Founded in 2007, Zynga has grown from a small social games developer into the largest shop on the block. The San Francisco-based firm is the leading developer of Facebook games and makes its money by selling virtual goods in its games. (We looked more fully at the market for virtual goods in a recent Sector IQ.) Users can pay real cash to buy weapons for their mafia or crops for their farms. Things were going well until Facebook unveiled Facebook Credits earlier this year. There was even a standoff between Zynga and Facebook due to the 30% cut that Facebook takes. Eventually, Zynga gave in and signed an exclusivity agreement.
Still, we sense that the company learned a valuable lesson about being overly dependent on a platform that it doesn’t own. At least that’s how we might read the fact that six of Zynga’s past seven deals are in other areas of gaming. The diversification has seen Zynga broaden its international business with the acquisitions of Chinese firm XPD Media, German game engine developer Dextrose and Japanese social gaming company Unoh. And most recently, Zynga’s reach for Bonfire Studios added a startup that was founded by three gaming veterans with PC and console experience.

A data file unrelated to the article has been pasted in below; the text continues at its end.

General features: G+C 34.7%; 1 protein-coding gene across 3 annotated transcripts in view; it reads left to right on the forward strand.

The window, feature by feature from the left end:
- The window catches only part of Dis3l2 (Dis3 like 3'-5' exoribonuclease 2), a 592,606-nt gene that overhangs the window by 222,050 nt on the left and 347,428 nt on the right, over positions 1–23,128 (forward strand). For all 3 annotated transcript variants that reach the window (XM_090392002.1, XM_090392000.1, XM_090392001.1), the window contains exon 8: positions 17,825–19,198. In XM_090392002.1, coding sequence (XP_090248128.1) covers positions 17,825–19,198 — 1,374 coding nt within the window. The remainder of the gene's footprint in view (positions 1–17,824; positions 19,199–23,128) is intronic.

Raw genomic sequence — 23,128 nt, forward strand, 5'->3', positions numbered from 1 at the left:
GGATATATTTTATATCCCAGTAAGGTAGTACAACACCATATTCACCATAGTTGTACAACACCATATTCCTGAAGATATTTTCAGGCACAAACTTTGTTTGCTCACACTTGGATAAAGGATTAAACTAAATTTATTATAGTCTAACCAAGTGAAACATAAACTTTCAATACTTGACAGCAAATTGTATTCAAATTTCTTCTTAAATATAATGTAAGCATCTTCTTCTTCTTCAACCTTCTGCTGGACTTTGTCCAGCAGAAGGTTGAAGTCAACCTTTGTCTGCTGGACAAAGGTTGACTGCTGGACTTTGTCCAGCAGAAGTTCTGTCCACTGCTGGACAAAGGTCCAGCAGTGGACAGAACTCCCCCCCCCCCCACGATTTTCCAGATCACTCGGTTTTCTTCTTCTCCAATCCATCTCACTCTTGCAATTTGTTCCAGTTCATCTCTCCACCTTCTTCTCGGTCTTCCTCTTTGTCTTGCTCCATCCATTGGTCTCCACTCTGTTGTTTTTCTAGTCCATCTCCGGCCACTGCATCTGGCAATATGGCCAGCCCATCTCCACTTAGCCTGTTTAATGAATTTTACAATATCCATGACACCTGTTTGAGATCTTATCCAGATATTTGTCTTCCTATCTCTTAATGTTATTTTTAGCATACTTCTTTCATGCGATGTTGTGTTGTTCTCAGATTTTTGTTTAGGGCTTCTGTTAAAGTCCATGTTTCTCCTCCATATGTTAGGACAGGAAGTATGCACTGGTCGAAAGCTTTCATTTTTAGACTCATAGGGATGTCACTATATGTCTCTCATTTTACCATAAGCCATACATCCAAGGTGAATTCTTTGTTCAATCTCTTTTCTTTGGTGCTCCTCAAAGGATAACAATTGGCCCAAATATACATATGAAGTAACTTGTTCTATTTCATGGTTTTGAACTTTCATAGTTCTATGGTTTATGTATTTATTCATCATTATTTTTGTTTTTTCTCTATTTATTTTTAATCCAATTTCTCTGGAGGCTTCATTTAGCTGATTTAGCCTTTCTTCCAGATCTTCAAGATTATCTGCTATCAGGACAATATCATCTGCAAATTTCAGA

Contact: Jarrett Streebin
It turns out there’s a real business around buying and selling make-believe items online. Although it’s still early in the so-called virtual goods market, companies have already begun positioning themselves for what looks to be a fast-growing market for personalizing and developing online games. On a small scale, e-Rewards acquired Peanut Labs last week, less than two months after Google announced a purchase of its own. Peanut Labs will become part of e-Rewards’ Research Now online sampling and data-collection business unit. We expect more activity in this nascent market, which is likely to be shaped by three main players: Facebook, PayPal and Google.